Two years after the incident, “Central Park Karen” continues to feel the ramifications of the actions she didn’t need to take. Call it poetry in motion.
2020 was a year of social and political upheaval, and it was incredibly eventful on the news front. One major story concerned Amy Cooper, a white woman who called the police on Christian Cooper, a Black birdwatcher in Central Park.
Amy told the 911 dispatcher that Christian threatened her life, when all he did was ask her to please put her dog on a leash. This earned her the moniker “Central Park Karen,” by those who recognized her racism and entitlement.
Shortly after video of the incident went viral, Franklin Templeton Investments fired Amy. She sued the company the following year, claiming racial and gender discrimination played a role in her termination.
In the lawsuit, Amy demanded “back pay and bonus, loss of unvested funds and other benefits, emotional distress damages and attorneys’ fees,” among other things. She also claimed Franklin Templeton “had treated her differently than three male employees who had engaged in misconduct ranging from insider trading to domestic violence.”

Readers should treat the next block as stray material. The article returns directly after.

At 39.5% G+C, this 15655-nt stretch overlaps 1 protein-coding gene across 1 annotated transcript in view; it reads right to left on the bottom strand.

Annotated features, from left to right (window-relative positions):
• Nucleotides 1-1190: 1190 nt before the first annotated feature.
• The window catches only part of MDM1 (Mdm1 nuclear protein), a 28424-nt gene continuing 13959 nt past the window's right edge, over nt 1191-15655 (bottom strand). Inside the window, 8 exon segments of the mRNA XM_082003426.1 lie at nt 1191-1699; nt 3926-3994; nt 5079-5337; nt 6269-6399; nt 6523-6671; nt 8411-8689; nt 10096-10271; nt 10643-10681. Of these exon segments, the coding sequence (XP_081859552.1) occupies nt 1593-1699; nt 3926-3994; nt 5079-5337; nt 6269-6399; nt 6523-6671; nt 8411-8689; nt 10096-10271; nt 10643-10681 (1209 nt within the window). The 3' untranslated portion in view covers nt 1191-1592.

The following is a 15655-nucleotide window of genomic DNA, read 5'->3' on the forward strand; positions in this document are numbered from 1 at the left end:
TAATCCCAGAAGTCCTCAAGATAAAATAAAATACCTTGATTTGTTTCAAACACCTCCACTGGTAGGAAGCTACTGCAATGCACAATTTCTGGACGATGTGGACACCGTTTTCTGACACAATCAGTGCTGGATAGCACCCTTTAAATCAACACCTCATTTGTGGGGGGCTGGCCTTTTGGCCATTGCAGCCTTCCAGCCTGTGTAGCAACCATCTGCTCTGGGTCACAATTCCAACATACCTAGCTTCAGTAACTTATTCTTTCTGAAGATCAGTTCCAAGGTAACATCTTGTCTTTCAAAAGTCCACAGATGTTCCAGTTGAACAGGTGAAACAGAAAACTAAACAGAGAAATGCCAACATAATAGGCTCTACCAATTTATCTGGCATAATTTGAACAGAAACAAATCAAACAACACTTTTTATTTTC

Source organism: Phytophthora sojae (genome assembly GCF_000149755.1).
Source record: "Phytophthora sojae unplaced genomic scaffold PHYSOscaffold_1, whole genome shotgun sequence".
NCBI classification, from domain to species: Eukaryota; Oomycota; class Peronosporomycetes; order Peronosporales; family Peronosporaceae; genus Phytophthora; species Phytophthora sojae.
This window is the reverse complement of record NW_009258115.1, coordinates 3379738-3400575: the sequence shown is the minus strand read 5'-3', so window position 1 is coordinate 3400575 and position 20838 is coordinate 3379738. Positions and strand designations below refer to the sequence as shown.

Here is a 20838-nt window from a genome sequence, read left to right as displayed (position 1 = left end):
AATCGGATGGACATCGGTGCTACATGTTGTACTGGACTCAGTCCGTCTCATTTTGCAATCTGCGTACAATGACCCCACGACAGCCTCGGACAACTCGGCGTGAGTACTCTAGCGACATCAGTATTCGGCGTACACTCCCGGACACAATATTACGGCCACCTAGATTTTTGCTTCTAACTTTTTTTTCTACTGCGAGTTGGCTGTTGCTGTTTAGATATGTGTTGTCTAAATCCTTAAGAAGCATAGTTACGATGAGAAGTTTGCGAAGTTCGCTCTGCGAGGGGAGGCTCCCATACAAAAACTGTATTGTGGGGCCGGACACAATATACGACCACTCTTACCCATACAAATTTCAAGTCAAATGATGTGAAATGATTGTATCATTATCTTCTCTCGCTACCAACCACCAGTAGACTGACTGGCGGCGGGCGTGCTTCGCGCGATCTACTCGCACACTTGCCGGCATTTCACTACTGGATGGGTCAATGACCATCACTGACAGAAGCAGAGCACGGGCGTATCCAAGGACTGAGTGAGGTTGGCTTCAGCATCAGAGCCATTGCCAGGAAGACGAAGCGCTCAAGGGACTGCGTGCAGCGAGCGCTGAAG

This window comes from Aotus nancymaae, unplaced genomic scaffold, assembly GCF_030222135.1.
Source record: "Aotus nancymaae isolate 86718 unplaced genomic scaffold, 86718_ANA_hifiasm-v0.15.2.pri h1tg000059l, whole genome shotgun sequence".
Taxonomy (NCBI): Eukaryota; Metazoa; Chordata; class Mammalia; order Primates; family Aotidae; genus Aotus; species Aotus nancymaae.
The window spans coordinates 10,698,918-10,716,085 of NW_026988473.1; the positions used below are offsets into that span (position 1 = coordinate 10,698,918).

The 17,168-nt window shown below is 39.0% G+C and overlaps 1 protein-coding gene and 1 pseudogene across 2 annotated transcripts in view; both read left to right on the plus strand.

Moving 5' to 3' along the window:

But U.S. District Judge Ronnie Abrams didn’t buy it.
According to CBS News, “the judge rejected those claims in a 17-page ruling on Wednesday.” As to the question of the male employees, he “ruled the cases weren’t similar enough to prove bias, partly given that Cooper herself described her own incident as ‘international news as a racial flashpoint.’ “
Judge Abrams added, “Amy cannot plausibly allege that she was subjected to a company-wide double standard merely by identifying three male comparators who engaged in another form of misconduct, but weren’t fired.”
Meanwhile, good fortune has smiled on Christian Cooper. National Geographic tapped him to host a program called Extraordinary Birder.